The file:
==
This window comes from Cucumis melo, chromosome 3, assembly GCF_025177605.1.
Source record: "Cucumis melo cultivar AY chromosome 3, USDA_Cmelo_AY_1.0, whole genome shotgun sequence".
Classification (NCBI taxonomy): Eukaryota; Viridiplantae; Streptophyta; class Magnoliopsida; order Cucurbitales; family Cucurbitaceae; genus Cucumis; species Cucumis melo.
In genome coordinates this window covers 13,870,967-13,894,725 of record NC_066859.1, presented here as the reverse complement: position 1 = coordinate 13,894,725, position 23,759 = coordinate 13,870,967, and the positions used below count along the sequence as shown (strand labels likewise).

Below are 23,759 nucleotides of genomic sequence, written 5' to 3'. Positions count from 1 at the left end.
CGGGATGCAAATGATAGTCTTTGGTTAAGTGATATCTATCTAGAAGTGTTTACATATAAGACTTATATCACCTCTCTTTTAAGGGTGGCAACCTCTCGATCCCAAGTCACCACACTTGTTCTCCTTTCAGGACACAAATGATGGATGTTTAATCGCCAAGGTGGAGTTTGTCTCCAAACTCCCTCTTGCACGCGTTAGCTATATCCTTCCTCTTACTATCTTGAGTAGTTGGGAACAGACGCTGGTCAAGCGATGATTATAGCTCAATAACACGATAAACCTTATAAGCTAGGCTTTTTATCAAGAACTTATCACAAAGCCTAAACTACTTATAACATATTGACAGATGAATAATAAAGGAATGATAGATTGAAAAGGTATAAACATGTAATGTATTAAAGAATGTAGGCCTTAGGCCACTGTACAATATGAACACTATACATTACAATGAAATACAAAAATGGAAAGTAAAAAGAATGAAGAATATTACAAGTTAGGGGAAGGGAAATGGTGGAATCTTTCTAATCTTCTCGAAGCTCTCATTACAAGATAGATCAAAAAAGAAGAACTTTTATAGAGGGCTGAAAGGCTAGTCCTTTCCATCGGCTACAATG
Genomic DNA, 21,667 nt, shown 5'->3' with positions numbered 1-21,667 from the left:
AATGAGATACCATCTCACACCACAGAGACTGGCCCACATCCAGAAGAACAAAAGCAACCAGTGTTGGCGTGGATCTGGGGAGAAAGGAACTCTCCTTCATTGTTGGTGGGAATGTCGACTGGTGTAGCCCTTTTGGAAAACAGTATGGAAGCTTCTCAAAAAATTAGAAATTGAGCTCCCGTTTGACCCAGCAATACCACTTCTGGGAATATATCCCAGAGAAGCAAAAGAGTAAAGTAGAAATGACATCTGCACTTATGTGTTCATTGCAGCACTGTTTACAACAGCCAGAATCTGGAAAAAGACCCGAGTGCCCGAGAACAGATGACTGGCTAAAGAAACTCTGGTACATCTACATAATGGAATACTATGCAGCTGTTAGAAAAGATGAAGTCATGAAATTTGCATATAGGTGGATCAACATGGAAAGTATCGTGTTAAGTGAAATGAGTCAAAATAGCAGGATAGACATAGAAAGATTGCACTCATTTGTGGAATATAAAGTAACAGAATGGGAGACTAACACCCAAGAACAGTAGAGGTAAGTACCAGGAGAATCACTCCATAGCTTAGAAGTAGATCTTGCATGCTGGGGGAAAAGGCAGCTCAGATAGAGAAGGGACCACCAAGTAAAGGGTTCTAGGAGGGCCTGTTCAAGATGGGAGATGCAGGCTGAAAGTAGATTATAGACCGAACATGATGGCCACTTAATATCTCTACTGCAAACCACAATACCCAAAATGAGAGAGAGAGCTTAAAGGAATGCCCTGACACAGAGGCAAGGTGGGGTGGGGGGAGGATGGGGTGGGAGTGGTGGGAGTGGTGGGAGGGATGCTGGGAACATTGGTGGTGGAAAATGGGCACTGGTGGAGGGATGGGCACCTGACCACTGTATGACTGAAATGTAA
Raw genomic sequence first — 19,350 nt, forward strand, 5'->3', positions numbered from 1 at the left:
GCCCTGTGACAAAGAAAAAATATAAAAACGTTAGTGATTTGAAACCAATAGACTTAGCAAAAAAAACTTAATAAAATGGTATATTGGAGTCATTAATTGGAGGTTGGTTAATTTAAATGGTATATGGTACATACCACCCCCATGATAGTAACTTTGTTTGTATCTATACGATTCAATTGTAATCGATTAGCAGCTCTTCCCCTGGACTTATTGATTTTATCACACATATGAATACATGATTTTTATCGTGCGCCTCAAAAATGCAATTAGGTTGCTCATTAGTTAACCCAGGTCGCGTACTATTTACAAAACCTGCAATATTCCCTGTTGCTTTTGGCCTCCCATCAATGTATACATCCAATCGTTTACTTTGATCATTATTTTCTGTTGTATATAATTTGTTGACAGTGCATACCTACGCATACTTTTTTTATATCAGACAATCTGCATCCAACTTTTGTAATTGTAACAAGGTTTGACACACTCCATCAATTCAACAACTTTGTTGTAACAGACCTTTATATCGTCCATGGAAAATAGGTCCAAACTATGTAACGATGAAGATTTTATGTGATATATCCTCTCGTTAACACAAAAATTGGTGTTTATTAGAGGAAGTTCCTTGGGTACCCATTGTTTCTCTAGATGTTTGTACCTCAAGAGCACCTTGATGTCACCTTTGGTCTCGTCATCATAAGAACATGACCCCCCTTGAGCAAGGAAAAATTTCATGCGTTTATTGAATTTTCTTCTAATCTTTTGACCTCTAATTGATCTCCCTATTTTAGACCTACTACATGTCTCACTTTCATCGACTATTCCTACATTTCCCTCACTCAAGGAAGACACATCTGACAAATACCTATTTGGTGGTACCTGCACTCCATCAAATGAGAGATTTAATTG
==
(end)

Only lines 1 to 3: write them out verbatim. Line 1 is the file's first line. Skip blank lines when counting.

This window comes from Cucumis melo, chromosome 3, assembly GCF_025177605.1.
Source record: "Cucumis melo cultivar AY chromosome 3, USDA_Cmelo_AY_1.0, whole genome shotgun sequence".
Classification (NCBI taxonomy): Eukaryota; Viridiplantae; Streptophyta; class Magnoliopsida; order Cucurbitales; family Cucurbitaceae; genus Cucumis; species Cucumis melo.